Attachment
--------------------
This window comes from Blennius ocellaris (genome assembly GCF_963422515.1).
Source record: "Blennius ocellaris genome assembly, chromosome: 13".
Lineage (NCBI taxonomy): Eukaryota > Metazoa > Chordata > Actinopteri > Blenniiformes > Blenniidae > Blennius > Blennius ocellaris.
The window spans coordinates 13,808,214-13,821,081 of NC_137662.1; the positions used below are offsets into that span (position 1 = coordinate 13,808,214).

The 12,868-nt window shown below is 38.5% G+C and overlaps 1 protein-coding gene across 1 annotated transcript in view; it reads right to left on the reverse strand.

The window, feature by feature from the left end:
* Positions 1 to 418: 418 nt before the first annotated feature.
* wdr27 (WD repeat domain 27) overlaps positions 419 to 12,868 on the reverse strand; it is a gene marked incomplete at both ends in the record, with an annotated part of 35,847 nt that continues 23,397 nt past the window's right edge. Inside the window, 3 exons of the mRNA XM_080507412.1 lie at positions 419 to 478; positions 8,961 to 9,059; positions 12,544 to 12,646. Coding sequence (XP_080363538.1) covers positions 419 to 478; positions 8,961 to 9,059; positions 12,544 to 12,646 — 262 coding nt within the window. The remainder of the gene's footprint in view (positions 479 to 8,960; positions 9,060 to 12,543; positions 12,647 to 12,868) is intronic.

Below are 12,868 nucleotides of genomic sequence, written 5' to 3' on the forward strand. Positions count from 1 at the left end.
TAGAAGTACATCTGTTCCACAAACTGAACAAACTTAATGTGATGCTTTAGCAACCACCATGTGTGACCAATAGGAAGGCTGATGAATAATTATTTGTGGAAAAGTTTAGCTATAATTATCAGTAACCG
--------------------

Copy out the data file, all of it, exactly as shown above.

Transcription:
This window comes from Blennius ocellaris (genome assembly GCF_963422515.1).
Source record: "Blennius ocellaris genome assembly, chromosome: 13".
Lineage (NCBI taxonomy): Eukaryota > Metazoa > Chordata > Actinopteri > Blenniiformes > Blenniidae > Blennius > Blennius ocellaris.
The window spans coordinates 13,808,214-13,821,081 of NC_137662.1; the positions used below are offsets into that span (position 1 = coordinate 13,808,214).

The 12,868-nt window shown below is 38.5% G+C and overlaps 1 protein-coding gene across 1 annotated transcript in view; it reads right to left on the reverse strand.

The window, feature by feature from the left end:
* Positions 1 to 418: 418 nt before the first annotated feature.
* wdr27 (WD repeat domain 27) overlaps positions 419 to 12,868 on the reverse strand; it is a gene marked incomplete at both ends in the record, with an annotated part of 35,847 nt that continues 23,397 nt past the window's right edge. Inside the window, 3 exons of the mRNA XM_080507412.1 lie at positions 419 to 478; positions 8,961 to 9,059; positions 12,544 to 12,646. Coding sequence (XP_080363538.1) covers positions 419 to 478; positions 8,961 to 9,059; positions 12,544 to 12,646 — 262 coding nt within the window. The remainder of the gene's footprint in view (positions 479 to 8,960; positions 9,060 to 12,543; positions 12,647 to 12,868) is intronic.

Below are 12,868 nucleotides of genomic sequence, written 5' to 3' on the forward strand. Positions count from 1 at the left end.
TAGAAGTACATCTGTTCCACAAACTGAACAAACTTAATGTGATGCTTTAGCAACCACCATGTGTGACCAATAGGAAGGCTGATGAATAATTATTTGTGGAAAAGTTTAGCTATAATTATCAGTAACCG